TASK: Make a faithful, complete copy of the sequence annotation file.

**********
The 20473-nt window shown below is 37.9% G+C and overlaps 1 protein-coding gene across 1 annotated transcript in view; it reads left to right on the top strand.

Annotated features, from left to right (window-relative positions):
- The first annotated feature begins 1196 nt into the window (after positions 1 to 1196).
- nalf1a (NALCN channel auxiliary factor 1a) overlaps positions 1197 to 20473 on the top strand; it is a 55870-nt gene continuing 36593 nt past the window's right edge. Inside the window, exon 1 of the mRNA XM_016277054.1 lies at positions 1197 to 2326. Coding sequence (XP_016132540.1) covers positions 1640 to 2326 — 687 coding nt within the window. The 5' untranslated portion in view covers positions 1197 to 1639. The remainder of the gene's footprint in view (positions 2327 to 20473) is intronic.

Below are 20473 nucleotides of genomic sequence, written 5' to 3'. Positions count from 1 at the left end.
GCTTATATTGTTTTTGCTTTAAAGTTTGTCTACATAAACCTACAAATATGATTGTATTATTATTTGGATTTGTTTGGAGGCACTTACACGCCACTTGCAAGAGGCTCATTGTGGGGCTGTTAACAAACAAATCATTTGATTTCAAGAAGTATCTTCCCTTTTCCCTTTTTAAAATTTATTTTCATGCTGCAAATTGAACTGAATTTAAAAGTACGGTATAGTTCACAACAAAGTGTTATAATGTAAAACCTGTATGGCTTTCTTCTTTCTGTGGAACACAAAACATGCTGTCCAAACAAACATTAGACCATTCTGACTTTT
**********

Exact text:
The 20473-nt window shown below is 37.9% G+C and overlaps 1 protein-coding gene across 1 annotated transcript in view; it reads left to right on the top strand.

Annotated features, from left to right (window-relative positions):
- The first annotated feature begins 1196 nt into the window (after positions 1 to 1196).
- nalf1a (NALCN channel auxiliary factor 1a) overlaps positions 1197 to 20473 on the top strand; it is a 55870-nt gene continuing 36593 nt past the window's right edge. Inside the window, exon 1 of the mRNA XM_016277054.1 lies at positions 1197 to 2326. Coding sequence (XP_016132540.1) covers positions 1640 to 2326 — 687 coding nt within the window. The 5' untranslated portion in view covers positions 1197 to 1639. The remainder of the gene's footprint in view (positions 2327 to 20473) is intronic.

Below are 20473 nucleotides of genomic sequence, written 5' to 3'. Positions count from 1 at the left end.
GCTTATATTGTTTTTGCTTTAAAGTTTGTCTACATAAACCTACAAATATGATTGTATTATTATTTGGATTTGTTTGGAGGCACTTACACGCCACTTGCAAGAGGCTCATTGTGGGGCTGTTAACAAACAAATCATTTGATTTCAAGAAGTATCTTCCCTTTTCCCTTTTTAAAATTTATTTTCATGCTGCAAATTGAACTGAATTTAAAAGTACGGTATAGTTCACAACAAAGTGTTATAATGTAAAACCTGTATGGCTTTCTTCTTTCTGTGGAACACAAAACATGCTGTCCAAACAAACATTAGACCATTCTGACTTTT